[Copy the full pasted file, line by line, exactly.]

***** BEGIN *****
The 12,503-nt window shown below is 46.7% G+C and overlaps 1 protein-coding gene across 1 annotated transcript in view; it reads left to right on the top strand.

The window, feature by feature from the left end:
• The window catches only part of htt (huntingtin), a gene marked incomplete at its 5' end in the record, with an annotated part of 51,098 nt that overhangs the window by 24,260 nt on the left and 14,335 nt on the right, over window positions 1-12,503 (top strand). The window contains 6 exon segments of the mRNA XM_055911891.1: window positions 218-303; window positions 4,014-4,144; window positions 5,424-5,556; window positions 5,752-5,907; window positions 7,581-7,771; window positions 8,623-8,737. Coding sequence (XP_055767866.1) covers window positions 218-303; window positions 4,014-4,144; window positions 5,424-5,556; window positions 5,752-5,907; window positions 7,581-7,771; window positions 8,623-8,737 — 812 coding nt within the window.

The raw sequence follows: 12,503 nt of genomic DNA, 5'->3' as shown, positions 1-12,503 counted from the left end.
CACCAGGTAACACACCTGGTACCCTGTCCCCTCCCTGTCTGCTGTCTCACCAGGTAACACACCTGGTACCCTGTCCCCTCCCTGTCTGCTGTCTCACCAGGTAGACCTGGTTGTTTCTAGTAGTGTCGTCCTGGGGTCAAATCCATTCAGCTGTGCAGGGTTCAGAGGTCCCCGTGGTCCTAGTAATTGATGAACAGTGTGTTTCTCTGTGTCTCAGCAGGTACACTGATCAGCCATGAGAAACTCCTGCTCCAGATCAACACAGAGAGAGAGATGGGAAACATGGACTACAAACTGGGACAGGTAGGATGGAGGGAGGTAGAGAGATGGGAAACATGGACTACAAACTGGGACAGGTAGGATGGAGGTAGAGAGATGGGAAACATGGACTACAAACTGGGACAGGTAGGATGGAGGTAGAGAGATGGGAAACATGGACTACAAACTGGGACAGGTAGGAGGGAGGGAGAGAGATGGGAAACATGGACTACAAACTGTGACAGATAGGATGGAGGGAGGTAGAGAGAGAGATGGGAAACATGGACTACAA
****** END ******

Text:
The 12,503-nt window shown below is 46.7% G+C and overlaps 1 protein-coding gene across 1 annotated transcript in view; it reads left to right on the top strand.

The window, feature by feature from the left end:
• The window catches only part of htt (huntingtin), a gene marked incomplete at its 5' end in the record, with an annotated part of 51,098 nt that overhangs the window by 24,260 nt on the left and 14,335 nt on the right, over window positions 1-12,503 (top strand). The window contains 6 exon segments of the mRNA XM_055911891.1: window positions 218-303; window positions 4,014-4,144; window positions 5,424-5,556; window positions 5,752-5,907; window positions 7,581-7,771; window positions 8,623-8,737. Coding sequence (XP_055767866.1) covers window positions 218-303; window positions 4,014-4,144; window positions 5,424-5,556; window positions 5,752-5,907; window positions 7,581-7,771; window positions 8,623-8,737 — 812 coding nt within the window.

The raw sequence follows: 12,503 nt of genomic DNA, 5'->3' as shown, positions 1-12,503 counted from the left end.
CACCAGGTAACACACCTGGTACCCTGTCCCCTCCCTGTCTGCTGTCTCACCAGGTAACACACCTGGTACCCTGTCCCCTCCCTGTCTGCTGTCTCACCAGGTAGACCTGGTTGTTTCTAGTAGTGTCGTCCTGGGGTCAAATCCATTCAGCTGTGCAGGGTTCAGAGGTCCCCGTGGTCCTAGTAATTGATGAACAGTGTGTTTCTCTGTGTCTCAGCAGGTACACTGATCAGCCATGAGAAACTCCTGCTCCAGATCAACACAGAGAGAGAGATGGGAAACATGGACTACAAACTGGGACAGGTAGGATGGAGGGAGGTAGAGAGATGGGAAACATGGACTACAAACTGGGACAGGTAGGATGGAGGTAGAGAGATGGGAAACATGGACTACAAACTGGGACAGGTAGGATGGAGGTAGAGAGATGGGAAACATGGACTACAAACTGGGACAGGTAGGAGGGAGGGAGAGAGATGGGAAACATGGACTACAAACTGTGACAGATAGGATGGAGGGAGGTAGAGAGAGAGATGGGAAACATGGACTACAA